2 February 2020
Today the world’s most famous groundhog, Punxsutawney Phil in Jefferson County, Pennsylvania, predicted the weather for the next six weeks. He says we’ll have an early spring.
Groundhog Day is the mid-point of the celestial winter, a cross quarter day that marks the halfway point between solstice and equinox. According to Wikipedia, Celtic and Germanic tradition says that if the hedgehog sees his shadow today winter will last 6 more weeks. (It will anyway; today is 6 weeks before the equinox.) If he doesn’t see his shadow we’ll have an early spring. At dawn in Punxsutawney it was overcast with light snow — no shadow, early spring.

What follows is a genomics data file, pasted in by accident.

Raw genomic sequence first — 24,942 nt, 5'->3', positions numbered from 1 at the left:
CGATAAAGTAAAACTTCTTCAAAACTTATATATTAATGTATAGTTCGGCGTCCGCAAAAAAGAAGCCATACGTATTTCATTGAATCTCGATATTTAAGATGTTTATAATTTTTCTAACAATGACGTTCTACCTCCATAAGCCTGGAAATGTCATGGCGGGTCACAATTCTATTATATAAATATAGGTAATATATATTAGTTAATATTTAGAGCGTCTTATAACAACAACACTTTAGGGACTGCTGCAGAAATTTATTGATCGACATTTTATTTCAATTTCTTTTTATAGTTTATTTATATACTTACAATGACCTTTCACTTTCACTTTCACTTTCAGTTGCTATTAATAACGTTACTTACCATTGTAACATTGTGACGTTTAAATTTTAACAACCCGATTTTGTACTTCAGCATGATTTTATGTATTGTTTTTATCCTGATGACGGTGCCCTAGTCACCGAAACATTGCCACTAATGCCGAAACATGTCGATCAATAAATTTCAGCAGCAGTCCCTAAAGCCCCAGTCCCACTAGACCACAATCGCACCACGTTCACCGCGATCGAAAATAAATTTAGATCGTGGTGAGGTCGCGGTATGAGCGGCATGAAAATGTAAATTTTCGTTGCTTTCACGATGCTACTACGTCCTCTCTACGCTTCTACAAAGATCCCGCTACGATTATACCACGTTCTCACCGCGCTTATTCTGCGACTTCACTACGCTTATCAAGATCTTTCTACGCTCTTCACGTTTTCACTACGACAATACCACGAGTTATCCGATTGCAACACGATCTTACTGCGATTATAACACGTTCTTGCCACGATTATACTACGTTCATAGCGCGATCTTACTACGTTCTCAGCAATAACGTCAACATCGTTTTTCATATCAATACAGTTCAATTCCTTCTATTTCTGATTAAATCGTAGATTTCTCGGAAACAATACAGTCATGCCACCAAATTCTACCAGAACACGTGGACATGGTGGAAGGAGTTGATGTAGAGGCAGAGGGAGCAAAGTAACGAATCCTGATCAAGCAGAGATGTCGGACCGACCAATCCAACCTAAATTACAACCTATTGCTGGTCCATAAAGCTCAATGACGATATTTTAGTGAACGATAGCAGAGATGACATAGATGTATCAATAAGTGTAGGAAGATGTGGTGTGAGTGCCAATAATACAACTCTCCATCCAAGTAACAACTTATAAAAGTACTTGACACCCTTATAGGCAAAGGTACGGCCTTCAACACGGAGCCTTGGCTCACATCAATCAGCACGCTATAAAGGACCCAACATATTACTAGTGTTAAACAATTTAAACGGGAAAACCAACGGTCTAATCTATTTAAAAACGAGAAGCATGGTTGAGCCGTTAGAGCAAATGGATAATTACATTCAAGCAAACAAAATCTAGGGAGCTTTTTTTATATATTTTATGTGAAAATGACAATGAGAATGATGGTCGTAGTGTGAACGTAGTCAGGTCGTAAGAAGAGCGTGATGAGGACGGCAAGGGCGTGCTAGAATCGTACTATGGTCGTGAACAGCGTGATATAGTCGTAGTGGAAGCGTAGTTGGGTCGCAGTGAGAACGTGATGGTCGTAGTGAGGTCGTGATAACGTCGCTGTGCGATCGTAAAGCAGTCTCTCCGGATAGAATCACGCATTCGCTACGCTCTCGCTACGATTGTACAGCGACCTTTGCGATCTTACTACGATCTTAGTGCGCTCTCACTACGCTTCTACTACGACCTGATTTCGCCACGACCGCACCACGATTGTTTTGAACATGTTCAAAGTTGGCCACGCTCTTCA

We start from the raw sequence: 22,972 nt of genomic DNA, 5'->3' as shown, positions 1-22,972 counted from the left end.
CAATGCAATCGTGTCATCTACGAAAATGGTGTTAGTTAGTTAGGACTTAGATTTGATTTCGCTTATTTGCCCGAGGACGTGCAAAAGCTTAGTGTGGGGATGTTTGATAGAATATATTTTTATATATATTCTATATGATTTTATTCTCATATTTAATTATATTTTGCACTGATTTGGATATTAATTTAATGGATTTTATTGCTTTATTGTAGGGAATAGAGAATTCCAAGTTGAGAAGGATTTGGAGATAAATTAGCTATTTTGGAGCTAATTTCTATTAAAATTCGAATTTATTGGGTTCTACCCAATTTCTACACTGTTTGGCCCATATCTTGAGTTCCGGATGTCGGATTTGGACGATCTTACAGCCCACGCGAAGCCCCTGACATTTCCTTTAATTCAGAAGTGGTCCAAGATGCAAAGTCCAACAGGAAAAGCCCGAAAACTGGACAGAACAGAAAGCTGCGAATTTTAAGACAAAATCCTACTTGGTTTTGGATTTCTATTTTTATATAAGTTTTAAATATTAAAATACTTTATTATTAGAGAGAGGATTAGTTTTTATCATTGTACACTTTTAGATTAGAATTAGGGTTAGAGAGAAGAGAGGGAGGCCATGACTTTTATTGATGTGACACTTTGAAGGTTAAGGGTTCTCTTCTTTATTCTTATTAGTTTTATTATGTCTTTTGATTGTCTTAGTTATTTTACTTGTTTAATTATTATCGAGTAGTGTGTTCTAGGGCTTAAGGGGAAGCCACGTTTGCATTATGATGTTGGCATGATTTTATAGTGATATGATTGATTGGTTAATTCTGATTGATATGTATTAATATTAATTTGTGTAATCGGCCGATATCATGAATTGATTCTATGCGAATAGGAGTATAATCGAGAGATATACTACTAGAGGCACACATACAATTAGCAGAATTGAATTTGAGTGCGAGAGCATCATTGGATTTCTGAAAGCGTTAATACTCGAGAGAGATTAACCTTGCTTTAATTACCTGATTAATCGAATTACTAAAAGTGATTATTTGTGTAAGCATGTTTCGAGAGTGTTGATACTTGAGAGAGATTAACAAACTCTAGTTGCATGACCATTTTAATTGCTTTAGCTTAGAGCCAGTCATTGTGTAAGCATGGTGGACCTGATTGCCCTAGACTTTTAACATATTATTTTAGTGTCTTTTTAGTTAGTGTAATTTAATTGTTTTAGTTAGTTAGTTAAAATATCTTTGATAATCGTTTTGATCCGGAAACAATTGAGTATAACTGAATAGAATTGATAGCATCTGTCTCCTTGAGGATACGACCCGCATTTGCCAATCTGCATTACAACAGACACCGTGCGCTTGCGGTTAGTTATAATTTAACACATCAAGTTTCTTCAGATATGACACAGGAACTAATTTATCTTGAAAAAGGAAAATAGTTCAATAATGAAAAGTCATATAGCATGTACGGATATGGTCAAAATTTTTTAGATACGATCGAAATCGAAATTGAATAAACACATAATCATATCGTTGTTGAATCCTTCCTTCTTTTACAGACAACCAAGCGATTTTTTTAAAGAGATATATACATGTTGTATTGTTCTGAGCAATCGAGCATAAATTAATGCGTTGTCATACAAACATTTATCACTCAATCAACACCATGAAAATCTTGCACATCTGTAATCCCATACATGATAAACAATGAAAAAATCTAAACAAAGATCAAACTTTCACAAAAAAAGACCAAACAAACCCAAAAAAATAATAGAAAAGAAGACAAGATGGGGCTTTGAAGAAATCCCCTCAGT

There aren’t any hedgehogs on this continent so immigrants substituted the groundhog (Marmota monax) for their annual tradition.
In the early days groundhogs didn’t hang out near people but they soon learned we have something they want. Food!
We also provide shelter, though unintentionally. Groundhogs use our buildings and concrete structures to make burrows for sleeping, rearing young, and hibernating.
Groundhogs will emerge from their burrows this spring in Pittsburgh, probably later this month. I know they live in Greenfield (near my backyard!) and Andrew Mumma has seen them near Pitt. They’re something to look forward to.
Happy Groundhog Day!
(photos from Wikimedia Commons; click the captions to see the originals)